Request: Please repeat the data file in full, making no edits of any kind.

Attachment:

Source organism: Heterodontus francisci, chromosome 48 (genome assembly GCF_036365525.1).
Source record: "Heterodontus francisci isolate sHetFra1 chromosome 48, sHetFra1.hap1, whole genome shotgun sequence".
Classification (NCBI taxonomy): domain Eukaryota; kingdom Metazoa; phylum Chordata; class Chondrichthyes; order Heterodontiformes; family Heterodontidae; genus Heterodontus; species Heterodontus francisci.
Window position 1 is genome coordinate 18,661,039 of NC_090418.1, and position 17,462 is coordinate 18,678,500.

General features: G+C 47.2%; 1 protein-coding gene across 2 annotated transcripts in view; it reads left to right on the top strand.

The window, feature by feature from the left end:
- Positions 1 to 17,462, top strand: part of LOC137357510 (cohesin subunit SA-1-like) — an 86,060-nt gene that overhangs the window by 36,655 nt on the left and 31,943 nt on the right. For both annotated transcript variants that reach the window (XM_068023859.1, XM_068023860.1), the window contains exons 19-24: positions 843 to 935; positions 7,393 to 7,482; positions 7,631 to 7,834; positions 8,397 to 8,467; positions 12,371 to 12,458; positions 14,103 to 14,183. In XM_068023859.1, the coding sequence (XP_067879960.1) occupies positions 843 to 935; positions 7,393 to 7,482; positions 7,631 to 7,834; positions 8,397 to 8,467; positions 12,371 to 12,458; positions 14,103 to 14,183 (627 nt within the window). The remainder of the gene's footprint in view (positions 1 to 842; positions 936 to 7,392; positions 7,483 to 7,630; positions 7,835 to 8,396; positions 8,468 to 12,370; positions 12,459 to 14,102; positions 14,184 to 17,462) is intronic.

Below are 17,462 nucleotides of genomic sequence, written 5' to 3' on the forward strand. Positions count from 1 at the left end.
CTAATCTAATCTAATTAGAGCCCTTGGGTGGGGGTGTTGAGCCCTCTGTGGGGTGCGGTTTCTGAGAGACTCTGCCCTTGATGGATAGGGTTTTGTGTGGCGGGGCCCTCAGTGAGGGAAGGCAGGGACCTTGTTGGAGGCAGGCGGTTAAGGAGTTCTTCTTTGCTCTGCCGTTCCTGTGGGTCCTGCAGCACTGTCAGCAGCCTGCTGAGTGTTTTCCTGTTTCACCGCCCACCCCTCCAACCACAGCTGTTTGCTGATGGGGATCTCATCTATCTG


Source organism: Heterodontus francisci, chromosome 48 (genome assembly GCF_036365525.1).
Source record: "Heterodontus francisci isolate sHetFra1 chromosome 48, sHetFra1.hap1, whole genome shotgun sequence".
Classification (NCBI taxonomy): domain Eukaryota; kingdom Metazoa; phylum Chordata; class Chondrichthyes; order Heterodontiformes; family Heterodontidae; genus Heterodontus; species Heterodontus francisci.
Window position 1 is genome coordinate 18,661,039 of NC_090418.1, and position 17,462 is coordinate 18,678,500.

General features: G+C 47.2%; 1 protein-coding gene across 2 annotated transcripts in view; it reads left to right on the top strand.

The window, feature by feature from the left end:
- Positions 1 to 17,462, top strand: part of LOC137357510 (cohesin subunit SA-1-like) — an 86,060-nt gene that overhangs the window by 36,655 nt on the left and 31,943 nt on the right. For both annotated transcript variants that reach the window (XM_068023859.1, XM_068023860.1), the window contains exons 19-24: positions 843 to 935; positions 7,393 to 7,482; positions 7,631 to 7,834; positions 8,397 to 8,467; positions 12,371 to 12,458; positions 14,103 to 14,183. In XM_068023859.1, the coding sequence (XP_067879960.1) occupies positions 843 to 935; positions 7,393 to 7,482; positions 7,631 to 7,834; positions 8,397 to 8,467; positions 12,371 to 12,458; positions 14,103 to 14,183 (627 nt within the window). The remainder of the gene's footprint in view (positions 1 to 842; positions 936 to 7,392; positions 7,483 to 7,630; positions 7,835 to 8,396; positions 8,468 to 12,370; positions 12,459 to 14,102; positions 14,184 to 17,462) is intronic.

Below are 17,462 nucleotides of genomic sequence, written 5' to 3' on the forward strand. Positions count from 1 at the left end.
CTAATCTAATCTAATTAGAGCCCTTGGGTGGGGGTGTTGAGCCCTCTGTGGGGTGCGGTTTCTGAGAGACTCTGCCCTTGATGGATAGGGTTTTGTGTGGCGGGGCCCTCAGTGAGGGAAGGCAGGGACCTTGTTGGAGGCAGGCGGTTAAGGAGTTCTTCTTTGCTCTGCCGTTCCTGTGGGTCCTGCAGCACTGTCAGCAGCCTGCTGAGTGTTTTCCTGTTTCACCGCCCACCCCTCCAACCACAGCTGTTTGCTGATGGGGATCTCATCTATCTG